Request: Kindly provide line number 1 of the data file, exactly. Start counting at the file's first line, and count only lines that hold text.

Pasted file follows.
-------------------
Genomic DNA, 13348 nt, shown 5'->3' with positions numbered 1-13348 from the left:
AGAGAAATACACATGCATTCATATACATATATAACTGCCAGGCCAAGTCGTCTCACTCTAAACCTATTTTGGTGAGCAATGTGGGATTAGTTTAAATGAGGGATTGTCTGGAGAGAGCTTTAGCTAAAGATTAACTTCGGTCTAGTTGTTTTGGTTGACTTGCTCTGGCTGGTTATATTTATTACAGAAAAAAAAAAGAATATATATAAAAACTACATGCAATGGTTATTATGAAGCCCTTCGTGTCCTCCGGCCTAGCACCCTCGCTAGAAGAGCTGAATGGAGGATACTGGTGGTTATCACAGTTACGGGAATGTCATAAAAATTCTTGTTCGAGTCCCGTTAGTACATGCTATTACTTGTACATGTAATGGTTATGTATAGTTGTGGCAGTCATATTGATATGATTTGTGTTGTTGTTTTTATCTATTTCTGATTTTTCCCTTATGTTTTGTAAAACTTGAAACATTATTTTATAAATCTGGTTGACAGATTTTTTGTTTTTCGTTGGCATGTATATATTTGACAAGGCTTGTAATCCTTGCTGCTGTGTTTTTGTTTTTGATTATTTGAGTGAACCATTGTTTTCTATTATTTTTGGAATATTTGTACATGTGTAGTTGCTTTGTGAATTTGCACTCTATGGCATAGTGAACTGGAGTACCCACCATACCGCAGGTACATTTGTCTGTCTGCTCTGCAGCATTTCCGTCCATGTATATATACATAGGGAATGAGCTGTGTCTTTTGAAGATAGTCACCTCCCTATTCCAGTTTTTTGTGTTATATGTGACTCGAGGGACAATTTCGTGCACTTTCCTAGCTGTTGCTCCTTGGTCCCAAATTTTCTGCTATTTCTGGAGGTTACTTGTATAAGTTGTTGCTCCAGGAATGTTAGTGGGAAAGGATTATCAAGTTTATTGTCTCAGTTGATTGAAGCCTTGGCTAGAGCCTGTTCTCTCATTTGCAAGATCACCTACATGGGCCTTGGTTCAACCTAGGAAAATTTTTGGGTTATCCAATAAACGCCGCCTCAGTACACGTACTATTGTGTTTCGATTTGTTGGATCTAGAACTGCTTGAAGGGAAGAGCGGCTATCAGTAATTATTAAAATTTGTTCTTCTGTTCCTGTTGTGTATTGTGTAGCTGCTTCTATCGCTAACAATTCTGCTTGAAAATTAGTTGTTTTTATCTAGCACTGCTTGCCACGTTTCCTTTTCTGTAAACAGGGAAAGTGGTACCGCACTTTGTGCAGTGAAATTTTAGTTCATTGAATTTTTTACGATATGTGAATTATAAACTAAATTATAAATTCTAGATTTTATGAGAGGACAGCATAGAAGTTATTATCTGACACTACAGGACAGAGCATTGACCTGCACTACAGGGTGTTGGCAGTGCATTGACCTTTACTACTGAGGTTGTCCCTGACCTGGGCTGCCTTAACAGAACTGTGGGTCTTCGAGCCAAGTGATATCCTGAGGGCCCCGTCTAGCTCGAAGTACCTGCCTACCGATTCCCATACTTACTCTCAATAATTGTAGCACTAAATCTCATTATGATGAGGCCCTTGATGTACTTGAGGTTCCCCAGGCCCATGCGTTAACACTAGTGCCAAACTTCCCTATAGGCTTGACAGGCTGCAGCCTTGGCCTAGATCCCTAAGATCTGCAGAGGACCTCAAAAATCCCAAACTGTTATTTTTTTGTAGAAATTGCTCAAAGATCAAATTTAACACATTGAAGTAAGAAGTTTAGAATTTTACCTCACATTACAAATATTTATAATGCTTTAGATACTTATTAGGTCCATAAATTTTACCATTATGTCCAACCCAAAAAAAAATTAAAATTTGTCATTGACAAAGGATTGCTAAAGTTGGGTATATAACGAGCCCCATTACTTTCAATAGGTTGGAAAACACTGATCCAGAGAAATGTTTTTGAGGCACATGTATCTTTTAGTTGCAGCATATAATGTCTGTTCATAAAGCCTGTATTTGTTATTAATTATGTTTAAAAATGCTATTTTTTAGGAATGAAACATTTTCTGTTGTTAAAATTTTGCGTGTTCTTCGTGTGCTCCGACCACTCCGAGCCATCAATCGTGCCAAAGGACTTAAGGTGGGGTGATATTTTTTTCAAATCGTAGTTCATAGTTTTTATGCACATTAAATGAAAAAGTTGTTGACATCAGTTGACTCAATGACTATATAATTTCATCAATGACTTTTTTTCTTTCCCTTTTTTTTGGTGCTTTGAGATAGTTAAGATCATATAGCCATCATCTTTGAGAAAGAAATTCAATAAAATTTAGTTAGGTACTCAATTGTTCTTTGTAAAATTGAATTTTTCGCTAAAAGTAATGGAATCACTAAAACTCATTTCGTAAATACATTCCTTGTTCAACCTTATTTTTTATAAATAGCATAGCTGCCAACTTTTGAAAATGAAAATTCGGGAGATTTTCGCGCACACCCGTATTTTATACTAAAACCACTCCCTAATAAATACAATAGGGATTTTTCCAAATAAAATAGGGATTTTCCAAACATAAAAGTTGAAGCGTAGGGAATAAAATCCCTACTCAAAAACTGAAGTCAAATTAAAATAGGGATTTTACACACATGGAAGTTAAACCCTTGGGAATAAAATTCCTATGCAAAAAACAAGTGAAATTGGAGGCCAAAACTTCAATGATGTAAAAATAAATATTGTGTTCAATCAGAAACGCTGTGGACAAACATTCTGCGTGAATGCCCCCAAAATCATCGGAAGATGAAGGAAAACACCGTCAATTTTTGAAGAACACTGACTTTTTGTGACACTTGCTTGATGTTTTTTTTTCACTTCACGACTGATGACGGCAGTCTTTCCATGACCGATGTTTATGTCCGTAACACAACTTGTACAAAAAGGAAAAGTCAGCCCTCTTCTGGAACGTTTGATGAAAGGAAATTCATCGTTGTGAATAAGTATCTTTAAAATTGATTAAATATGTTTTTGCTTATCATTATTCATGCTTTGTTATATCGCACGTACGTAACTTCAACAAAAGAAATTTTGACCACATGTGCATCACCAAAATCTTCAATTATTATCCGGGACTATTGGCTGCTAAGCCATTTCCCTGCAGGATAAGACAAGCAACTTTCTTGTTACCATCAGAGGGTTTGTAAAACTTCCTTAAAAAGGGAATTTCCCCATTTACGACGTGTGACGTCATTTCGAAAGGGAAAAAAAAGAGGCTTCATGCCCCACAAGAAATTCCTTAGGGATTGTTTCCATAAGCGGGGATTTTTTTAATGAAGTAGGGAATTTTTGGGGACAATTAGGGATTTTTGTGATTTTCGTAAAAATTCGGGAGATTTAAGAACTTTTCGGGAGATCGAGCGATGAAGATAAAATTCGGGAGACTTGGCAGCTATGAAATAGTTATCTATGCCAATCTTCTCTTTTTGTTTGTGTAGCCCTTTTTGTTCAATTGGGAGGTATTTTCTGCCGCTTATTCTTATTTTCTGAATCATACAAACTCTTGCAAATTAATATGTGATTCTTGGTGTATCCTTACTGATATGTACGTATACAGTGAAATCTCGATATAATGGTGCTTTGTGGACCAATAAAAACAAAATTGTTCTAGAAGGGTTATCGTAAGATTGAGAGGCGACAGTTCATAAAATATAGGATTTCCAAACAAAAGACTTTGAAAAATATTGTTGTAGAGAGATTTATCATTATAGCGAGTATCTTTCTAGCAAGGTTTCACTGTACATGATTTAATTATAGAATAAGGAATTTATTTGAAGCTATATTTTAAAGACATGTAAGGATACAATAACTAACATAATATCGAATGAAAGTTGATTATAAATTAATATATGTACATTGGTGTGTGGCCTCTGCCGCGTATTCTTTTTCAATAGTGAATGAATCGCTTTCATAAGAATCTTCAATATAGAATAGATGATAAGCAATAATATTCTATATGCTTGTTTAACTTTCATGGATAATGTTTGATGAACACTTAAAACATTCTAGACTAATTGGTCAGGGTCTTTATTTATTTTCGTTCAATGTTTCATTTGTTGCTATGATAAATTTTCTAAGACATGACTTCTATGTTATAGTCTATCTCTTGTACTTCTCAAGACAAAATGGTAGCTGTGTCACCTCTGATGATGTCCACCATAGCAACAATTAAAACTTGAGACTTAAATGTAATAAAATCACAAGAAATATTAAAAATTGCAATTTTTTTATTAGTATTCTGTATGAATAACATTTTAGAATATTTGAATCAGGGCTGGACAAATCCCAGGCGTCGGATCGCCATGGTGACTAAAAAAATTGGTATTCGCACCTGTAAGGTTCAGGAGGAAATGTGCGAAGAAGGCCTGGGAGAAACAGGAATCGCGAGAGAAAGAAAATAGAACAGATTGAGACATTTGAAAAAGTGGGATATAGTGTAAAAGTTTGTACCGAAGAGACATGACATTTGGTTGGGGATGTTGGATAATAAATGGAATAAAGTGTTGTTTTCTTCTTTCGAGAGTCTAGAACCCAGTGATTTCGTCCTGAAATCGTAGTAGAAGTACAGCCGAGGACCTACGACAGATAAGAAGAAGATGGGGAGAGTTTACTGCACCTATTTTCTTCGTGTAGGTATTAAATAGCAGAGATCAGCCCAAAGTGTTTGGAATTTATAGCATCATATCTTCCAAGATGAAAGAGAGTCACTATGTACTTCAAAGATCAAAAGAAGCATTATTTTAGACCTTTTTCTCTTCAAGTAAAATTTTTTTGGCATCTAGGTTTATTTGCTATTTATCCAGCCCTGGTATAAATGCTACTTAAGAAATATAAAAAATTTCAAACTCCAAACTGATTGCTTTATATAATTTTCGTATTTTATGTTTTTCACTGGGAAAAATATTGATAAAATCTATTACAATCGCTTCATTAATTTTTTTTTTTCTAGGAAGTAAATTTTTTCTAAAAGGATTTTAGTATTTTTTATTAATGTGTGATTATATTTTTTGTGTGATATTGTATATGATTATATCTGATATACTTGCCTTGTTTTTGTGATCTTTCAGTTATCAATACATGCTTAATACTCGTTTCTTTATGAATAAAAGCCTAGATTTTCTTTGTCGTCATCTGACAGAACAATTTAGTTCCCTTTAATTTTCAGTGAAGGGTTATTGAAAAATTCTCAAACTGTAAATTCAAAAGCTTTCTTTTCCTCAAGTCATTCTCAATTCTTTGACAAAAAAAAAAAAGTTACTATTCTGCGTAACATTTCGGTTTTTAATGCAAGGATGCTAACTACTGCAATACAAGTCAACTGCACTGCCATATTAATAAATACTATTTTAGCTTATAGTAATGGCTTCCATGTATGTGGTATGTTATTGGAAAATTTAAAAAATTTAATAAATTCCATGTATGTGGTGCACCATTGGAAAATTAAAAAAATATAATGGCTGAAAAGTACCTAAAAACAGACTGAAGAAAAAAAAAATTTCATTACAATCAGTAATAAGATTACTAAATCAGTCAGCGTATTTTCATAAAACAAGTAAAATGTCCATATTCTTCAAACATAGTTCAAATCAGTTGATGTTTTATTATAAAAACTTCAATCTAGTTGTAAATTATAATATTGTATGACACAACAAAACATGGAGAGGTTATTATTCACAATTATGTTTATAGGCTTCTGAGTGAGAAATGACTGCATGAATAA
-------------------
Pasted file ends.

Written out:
Genomic DNA, 13348 nt, shown 5'->3' with positions numbered 1-13348 from the left: